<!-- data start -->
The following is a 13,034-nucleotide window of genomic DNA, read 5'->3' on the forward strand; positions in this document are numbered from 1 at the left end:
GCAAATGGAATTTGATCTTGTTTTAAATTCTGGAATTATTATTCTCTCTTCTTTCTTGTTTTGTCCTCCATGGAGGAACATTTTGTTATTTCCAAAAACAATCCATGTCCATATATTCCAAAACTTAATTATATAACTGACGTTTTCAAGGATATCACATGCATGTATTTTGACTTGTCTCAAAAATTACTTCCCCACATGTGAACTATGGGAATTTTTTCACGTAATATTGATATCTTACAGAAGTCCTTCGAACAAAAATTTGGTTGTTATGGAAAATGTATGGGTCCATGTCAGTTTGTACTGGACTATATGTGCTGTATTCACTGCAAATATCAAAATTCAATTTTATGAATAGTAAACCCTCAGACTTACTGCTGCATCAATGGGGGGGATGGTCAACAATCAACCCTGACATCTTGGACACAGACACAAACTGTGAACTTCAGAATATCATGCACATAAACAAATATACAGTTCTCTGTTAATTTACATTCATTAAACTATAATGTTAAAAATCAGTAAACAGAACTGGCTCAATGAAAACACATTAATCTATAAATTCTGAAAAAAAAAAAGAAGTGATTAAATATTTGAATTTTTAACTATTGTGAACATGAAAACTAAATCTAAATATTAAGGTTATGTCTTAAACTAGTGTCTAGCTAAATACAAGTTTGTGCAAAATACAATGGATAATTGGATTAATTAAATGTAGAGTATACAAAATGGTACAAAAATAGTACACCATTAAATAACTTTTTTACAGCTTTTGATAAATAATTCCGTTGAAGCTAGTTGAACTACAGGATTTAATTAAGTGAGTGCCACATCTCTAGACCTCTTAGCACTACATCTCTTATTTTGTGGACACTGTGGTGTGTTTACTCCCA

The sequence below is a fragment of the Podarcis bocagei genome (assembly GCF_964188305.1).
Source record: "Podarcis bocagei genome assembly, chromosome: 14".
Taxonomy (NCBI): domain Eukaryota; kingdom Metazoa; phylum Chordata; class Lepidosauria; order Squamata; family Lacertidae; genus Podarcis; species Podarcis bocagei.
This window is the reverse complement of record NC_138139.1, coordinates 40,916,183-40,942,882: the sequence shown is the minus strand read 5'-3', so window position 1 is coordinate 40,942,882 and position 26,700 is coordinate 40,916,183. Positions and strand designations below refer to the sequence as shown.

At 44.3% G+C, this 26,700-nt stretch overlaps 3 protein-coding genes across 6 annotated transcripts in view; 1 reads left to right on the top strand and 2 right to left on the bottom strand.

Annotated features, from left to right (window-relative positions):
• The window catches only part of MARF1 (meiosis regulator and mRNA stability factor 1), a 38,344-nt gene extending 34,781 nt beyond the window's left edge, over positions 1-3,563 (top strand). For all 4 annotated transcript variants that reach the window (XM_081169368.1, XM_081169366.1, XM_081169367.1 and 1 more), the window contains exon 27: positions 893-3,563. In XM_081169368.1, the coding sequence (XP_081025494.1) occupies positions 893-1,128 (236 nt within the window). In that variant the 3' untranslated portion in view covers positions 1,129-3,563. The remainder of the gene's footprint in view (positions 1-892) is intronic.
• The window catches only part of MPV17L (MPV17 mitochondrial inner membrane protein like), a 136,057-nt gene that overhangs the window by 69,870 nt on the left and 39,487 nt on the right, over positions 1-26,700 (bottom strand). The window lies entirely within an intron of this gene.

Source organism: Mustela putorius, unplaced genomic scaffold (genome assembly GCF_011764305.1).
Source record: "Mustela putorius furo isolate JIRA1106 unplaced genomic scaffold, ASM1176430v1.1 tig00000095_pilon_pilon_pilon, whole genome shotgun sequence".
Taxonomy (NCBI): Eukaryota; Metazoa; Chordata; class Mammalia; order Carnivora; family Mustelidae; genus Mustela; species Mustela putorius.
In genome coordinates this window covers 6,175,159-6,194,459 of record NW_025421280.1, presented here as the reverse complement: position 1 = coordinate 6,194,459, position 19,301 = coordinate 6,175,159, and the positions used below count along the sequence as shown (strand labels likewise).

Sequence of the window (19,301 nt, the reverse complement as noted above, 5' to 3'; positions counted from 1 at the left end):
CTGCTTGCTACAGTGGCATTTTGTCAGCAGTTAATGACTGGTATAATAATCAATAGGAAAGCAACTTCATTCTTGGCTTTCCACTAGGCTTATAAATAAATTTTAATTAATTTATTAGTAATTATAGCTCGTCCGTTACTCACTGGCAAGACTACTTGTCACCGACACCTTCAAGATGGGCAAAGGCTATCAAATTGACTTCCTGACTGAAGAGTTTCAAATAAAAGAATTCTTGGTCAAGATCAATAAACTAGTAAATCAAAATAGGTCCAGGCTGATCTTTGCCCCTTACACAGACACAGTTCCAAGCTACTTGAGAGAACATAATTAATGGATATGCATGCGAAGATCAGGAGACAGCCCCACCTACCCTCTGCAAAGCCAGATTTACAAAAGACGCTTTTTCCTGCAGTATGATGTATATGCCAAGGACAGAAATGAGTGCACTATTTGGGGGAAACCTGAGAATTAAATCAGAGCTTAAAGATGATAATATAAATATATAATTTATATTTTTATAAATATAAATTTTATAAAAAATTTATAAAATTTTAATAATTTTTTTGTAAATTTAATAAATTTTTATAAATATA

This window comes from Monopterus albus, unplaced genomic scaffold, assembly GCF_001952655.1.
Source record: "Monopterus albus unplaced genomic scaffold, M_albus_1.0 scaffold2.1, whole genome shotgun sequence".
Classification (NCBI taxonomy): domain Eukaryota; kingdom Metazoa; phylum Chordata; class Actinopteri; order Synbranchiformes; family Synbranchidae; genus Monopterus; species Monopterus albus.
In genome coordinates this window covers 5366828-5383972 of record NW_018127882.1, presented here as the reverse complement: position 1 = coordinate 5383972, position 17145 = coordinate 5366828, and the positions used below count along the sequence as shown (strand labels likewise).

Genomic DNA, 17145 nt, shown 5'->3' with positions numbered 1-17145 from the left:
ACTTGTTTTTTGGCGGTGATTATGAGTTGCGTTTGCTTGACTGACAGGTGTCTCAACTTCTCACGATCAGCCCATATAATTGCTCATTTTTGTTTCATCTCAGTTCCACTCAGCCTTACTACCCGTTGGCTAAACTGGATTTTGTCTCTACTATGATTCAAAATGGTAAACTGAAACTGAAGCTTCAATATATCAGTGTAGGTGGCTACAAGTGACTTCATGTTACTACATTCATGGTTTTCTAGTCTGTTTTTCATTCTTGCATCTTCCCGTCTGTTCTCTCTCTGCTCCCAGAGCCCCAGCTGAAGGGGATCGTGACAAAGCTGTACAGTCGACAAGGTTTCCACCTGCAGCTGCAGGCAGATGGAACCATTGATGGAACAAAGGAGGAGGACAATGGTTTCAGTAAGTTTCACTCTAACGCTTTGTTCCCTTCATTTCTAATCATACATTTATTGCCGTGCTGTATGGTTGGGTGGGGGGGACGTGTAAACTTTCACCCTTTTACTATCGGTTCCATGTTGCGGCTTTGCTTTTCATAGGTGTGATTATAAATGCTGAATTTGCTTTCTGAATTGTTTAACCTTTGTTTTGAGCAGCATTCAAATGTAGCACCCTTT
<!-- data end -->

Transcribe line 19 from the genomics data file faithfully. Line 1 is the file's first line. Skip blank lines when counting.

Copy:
Classification (NCBI taxonomy): domain Eukaryota; kingdom Metazoa; phylum Chordata; class Actinopteri; order Synbranchiformes; family Synbranchidae; genus Monopterus; species Monopterus albus.